As of October 2019, MIAT Mongolian Airlines operates an all-Boeing fleet consisting of the following aircraft:[13][14][15][16]

MIAT Mongolian Airlines fleet
Aircraft In Service Orders Passengers Notes
C W Y Total
Boeing 737-800 4 12 150 162
12 162 174
Boeing 737 MAX 8 1 3[17][18] 12 150 162[19]
Boeing 767-300ER 2 18 245 263
25 195 220
Boeing 787-9 1 16 21 276 313 To be delivered in 2021.[20]
Total 7 4

Former fleet

MIAT has previously operated a variety of aircraft types, including:[21]

Accidents and incidents

MIAT Mongolian Airlines has suffered the following incidents and accidents since commencing operations:[23]

See also

References

  1. ^ "Contact Us Archived 2013-01-12 at the Wayback Machine." MIAT Mongolian Airlines. Retrieved on June 27, 2010. "MIAT building, Buyant-Ukhaa 45 Ulaanbaatar 210134, Mongolia"
  2. ^ "Directory: World Airlines". Flight International. 2007-04-10. p. 50.
  3. ^ "History". Archived from the original on 29 October 2012. Retrieved 2017.
  4. ^ UB Post: MIAT Company Expands Domestic and International Flights, accessed May 29th, 2009.
  5. ^ "? - 767 ? ". 2011-06-10. Retrieved 2011.
  6. ^ "Boeing Celebrates 8,888th Order for the 737 Family". 2011-06-21. Retrieved 2011.
  7. ^ " ? ? ? ". 2011-06-21. Retrieved 2011.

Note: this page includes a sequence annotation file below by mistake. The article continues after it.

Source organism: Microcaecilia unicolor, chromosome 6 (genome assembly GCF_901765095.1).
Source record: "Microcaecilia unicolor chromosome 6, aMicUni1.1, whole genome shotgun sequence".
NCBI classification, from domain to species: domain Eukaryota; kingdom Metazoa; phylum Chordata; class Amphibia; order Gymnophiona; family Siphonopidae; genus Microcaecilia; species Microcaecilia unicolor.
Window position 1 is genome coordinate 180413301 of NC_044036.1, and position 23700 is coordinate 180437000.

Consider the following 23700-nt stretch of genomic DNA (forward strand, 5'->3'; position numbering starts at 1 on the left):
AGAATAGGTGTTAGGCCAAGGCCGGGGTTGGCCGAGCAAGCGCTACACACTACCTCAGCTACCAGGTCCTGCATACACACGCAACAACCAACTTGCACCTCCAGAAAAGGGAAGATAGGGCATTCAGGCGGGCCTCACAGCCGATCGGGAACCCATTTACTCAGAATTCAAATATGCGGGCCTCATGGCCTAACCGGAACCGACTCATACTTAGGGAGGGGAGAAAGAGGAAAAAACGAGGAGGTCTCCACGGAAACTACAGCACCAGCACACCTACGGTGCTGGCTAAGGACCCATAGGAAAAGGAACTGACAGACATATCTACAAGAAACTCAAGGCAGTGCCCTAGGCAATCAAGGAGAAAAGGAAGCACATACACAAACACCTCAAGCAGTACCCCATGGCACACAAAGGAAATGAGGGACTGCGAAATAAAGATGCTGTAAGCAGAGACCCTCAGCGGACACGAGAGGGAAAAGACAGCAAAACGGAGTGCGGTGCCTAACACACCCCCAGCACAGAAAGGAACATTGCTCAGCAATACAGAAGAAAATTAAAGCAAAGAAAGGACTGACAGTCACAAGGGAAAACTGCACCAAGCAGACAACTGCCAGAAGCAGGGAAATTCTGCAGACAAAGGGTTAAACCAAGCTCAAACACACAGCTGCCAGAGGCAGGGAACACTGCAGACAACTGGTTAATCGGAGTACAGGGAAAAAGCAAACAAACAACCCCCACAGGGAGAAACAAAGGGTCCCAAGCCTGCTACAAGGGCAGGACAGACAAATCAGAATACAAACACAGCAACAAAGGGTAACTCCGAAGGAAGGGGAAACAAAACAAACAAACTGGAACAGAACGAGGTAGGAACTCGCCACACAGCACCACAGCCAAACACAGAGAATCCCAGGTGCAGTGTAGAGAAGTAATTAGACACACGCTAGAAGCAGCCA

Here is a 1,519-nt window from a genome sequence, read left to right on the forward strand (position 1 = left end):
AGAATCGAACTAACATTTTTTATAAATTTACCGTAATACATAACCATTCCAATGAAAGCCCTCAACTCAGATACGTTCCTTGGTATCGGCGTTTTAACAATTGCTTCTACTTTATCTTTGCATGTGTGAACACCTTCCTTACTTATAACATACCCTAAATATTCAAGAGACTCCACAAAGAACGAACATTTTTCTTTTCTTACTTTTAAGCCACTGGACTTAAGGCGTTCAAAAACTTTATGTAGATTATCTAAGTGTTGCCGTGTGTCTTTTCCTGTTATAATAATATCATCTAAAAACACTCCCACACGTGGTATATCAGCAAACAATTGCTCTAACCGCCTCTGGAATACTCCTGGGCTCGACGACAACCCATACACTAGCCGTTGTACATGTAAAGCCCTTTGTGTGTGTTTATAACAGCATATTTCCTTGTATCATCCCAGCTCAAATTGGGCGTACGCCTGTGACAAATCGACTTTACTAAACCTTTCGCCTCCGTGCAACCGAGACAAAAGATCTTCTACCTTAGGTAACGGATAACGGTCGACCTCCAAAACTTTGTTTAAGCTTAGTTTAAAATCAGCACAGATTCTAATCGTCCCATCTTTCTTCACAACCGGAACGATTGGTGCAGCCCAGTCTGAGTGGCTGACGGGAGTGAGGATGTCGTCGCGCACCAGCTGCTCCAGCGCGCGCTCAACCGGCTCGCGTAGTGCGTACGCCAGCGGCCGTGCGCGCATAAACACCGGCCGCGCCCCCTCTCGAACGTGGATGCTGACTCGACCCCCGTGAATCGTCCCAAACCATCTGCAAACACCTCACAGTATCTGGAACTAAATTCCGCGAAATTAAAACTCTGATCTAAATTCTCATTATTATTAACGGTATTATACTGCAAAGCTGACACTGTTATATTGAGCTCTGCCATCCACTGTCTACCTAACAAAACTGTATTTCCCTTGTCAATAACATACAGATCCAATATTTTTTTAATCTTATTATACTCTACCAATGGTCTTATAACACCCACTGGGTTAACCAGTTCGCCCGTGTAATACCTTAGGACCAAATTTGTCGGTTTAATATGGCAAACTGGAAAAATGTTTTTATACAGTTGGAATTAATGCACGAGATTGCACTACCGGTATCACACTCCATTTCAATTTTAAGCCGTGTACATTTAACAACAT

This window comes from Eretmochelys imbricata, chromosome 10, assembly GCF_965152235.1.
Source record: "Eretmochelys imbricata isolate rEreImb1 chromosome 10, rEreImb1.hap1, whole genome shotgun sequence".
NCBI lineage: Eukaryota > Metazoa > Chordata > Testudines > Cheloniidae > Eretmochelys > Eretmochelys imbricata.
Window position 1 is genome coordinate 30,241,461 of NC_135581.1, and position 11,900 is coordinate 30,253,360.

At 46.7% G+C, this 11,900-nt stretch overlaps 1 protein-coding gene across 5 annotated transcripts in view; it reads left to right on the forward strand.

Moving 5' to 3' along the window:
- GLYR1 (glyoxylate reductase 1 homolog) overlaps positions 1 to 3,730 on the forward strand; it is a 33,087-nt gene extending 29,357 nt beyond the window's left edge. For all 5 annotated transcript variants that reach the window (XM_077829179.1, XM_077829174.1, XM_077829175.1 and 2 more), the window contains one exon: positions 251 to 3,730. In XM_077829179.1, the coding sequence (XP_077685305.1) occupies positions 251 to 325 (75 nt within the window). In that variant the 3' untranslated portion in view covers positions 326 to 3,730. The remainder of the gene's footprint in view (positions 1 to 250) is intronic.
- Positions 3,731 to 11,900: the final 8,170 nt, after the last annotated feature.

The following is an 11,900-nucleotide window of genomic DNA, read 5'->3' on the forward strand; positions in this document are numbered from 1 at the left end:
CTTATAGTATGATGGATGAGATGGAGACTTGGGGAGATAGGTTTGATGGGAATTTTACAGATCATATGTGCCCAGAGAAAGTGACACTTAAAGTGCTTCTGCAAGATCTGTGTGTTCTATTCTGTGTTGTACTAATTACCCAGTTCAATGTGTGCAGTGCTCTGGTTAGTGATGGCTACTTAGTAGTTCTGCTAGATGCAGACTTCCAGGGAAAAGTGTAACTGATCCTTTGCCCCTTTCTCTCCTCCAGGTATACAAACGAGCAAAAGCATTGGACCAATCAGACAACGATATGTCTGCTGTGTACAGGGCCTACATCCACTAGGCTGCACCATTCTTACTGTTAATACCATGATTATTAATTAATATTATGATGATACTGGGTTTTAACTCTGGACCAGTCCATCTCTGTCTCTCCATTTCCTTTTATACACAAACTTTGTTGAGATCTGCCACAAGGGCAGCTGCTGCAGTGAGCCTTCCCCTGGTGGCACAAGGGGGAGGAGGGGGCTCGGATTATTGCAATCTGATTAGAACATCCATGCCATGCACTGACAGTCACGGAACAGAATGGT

8. ^ A, Tuguldur (2 January 2019). "? , ". Ikon.mn. Retrieved 2019.
  9. ^ B, Jargalmaa (2 January 2019). "? 2019 "Boeing 737 ?AX-8" ?". Ikon.mn. Retrieved 2019.
  10. ^ "Datamonitor Healthcare - Pharma intelligence". Retrieved 2017.
  11. ^ "Cathay Pacific announces new codeshare agreement with MIAT Mongolian Airlines". Retrieved 2017.
  12. ^ "Korean Air/MIAT Mongolian Airlines launch codeshare". Routesonline. 19 March 2010.
  13. ^ "Global Airline Guide 2019 (Part One)". Airliner World. October 2019: 21.
  14. ^ "Airplane description". MIAT Mongolian Airlines.
  15. ^ "MIAT - Mongolian Airlines Fleet Details and History". Planespotters.net.
  16. ^ https://www.ch-aviation.com/portal/news/55926-miat-sub-leases-oman-airs-only-b737-700
  17. ^ "MIAT Mongolian Airlines to lease two B737 MAX 8s". Retrieved 2017.
  18. ^ "MIAT Mongolian Airlines to lease two more B737 MAX 8s". Retrieved 2017.
  19. ^ https://www.ch-aviation.com/portal/news/75069-miat-mongolian-airlines-adds-first-b737-max-8
  20. ^ https://www.ch-aviation.com/portal/news/81925-miat-mongolian-airlines-secures-one-b787-9
  21. ^ "MIAT Mongolian Airlines". Retrieved 2015.
  22. ^ "Mongolia's MIAT ends B737-700 operations". Ch-Aviation.
  23. ^ Harro Ranter. "Aviation Safety Network > ASN Aviation Safety Database > Operator index > Mongolia > MIAT - Mongolian Airlines". Retrieved 2015.
  24. ^ Accident description for MT-105 at the Aviation Safety Network. Retrieved on 2014-8-17.
  25. ^ Accident description for BNMAU-4206 at the Aviation Safety Network. Retrieved on 2014-8-17.
  26. ^ Accident description for BNMAU-1202 at the Aviation Safety Network. Retrieved on 2014-8-17.
  27. ^ Accident description for BNMAU-10208 at the Aviation Safety Network. Retrieved on 2014-8-17.
  28. ^ Accident description for BNMAU-14102 at the Aviation Safety Network. Retrieved on 2014-8-17.
  29. ^ Accident description for BNMAU-10103 at the Aviation Safety Network. Retrieved on 2014-8-17.
  30. ^ Accident description for JU-1020 at the Aviation Safety Network. Retrieved on 2014-8-17.

External links

Media related to MIAT Mongolian Airlines at Wikimedia Commons